A left-wing Italian militant who was convicted of murder in his home country nearly three decades ago was arrested in Bolivia, authorities said Sunday, setting the stage for a climactic end to one of Italy‘s longest-running efforts to bring a fugitive to justice.
The Italian government sent an aircraft to pick up Cesare Battisti, who was captured by Bolivian and Italian police in Santa Cruz de La Sierra, where he was located by intelligence agents after using one of his mobile devices, Italian police and RAI state television said.
The 64-year-old had been living openly in Brazil for years and enjoyed the protection of left-wing governments on both sides of the Atlantic. But Brazil’s outgoing president signed a decree last month ordering his extradition, apparently sparking Battisti’s latest effort to flee.
Italian police released a video of Battisti they said was taken hours before his capture, showing him seemingly oblivious to surveillance cameras tracking him as he walked casually down the street in jeans, a blue T-shirt and sunglasses. A subsequent image showed Battisti’s mug shot under the seal of the Bolivian police.
“Cesare Battisti’s long flight is over,” Justice Minister Alfonso Buonafede declared, adding that he would be taken to Rome’s Rebibbia prison as soon as he landed in Italy.
Battisti was expected to return to Rome aboard the Italian aircraft direct from Santa Cruz “in the coming hours,” Italian Premier Giuseppe Conte said. He said Italy, and the families of Battisti’s victims, had waited too long for justice.
Battisti escaped from an Italian prison in 1981 while awaiting trial on four counts of murder allegedly committed when he was a member of the Armed Proletarians for Communism. He was convicted in absentia in 1990 and faces a life term for the deaths of two police officers, a jeweler and a butcher.
He acknowledged membership in the group but denied killing anyone and has painted himself as a political refugee.
After initially fleeing to Mexico, he then went to France, where he joined dozens of left-wing Italian militants who enjoyed official protection from the French government.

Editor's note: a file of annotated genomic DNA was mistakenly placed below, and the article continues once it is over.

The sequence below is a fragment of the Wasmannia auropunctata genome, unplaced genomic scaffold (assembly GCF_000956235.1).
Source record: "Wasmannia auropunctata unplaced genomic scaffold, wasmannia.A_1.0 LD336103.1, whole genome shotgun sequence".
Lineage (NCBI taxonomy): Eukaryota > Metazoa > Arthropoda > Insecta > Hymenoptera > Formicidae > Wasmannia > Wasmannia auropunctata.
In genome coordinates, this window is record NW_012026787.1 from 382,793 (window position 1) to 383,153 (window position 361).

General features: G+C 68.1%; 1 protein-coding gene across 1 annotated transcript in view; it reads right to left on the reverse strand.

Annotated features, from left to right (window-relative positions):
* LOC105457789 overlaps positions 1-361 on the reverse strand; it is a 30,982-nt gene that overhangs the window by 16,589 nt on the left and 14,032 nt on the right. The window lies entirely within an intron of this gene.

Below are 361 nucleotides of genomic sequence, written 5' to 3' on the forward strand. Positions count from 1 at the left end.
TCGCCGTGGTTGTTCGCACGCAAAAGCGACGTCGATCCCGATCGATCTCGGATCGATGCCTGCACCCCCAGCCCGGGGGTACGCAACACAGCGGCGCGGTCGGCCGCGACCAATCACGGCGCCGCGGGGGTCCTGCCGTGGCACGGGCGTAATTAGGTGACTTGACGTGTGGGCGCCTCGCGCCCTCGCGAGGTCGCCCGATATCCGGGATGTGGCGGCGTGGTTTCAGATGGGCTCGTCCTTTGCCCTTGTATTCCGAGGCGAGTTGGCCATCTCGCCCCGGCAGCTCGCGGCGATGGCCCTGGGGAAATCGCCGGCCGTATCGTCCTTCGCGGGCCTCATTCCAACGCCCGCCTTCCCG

Like Battisti, they fled during Italy’s “years of lead,” a bloody and turbulent era during the 1970s and 1980s when militants on the left and right carried out bombings, assassinations and other violent acts to try to bring down the Italian government.
After political winds shifted in France, Battisti fled to Brazil in 2004 to avoid being extradited. He was arrested in Rio de Janeiro in 2007, prompting the Italian government to request that he be handed over. But former Brazilian President Luiz Inacio Lula da Silva granted him asylum in 2010.
Battisti was eventually released from jail but was arrested again in 2017 after he was caught trying to cross the Brazil-Bolivia border carrying the equivalent of about $7,500 in undeclared cash. He was released after a few days.
As a result of that incident, Brazilian Supreme Federal Tribunal Justice Luiz Fux said in December that Interpol had issued a request for Battisti’s arrest on tax evasion and money laundering charges, leading him to issue a Brazilian warrant. Based on that, outgoing Brazilian President Michel Temer signed the decree ordering the fugitive’s extradition.
Brazil’s new right-wing president, Jair Bolsonaro, hailed Battisti’s arrest and denounced da Silva’s government for having granted the Italian asylum.
“Finally, there will be justice for the Italian assassin and partner of ideas of one of the most corrupt governments to ever exist,” Bolsonaro tweeted in a reference to da Silva’s Workers’ Party.
Bolivia’s public defender, David Tezanos, said Battisti formally requested asylum in Bolivia on Dec. 21, but he had not received a response from the leftist government of President Evo Morales. Tezanos warned that Battisti’s rights were being violated with his hasty expulsion.
Throughout the day Sunday it was unclear if Battisti would need to be transferred first to Brazilian custody before being extradited, but by the end of the day it was established he would fly to Italy directly from Bolivia.
Brazil’s foreign and justice ministries said in a joint statement that Battisti “will leave Bolivia direct to Italy to serve his life sentence.” The statement was significant, since under Brazilian law people extradited to serve life sentences must have their sentences capped at 30 years — a concession Italian officials on Sunday dismissed in insisting that Battisti serve his full term.
Bolivian government minister Carlos Romero said he would be turned over to Italian authorities in Santa Cruz on the grounds that he had entered the country in an irregular way and was obliged to leave. Citing Bolivia’s migration regulations, he said Battisti was to be handed over to Italian Interpol agents at the local airport.
Italian Interior Minister Matteo Salvini praised Bolivian police and Brazil’s new government for following through on the fugitive’s case. He called Battisti a “delinquent who doesn’t deserve to live comfortably on the beach but rather to finish his days in prison.”
Italian President Sergio Mattarella said Battisti should be returned to Italy to “serve his sentence for the grave crimes that stained Italy and let the same be said for all fugitives abroad.”
This version corrects that Battisti first fled to Mexico, then France.
Associated Press writers Stan Lehman in Sao Paulo, Brazil, and Paola Flores in La Paz, Bolivia, contributed to this report.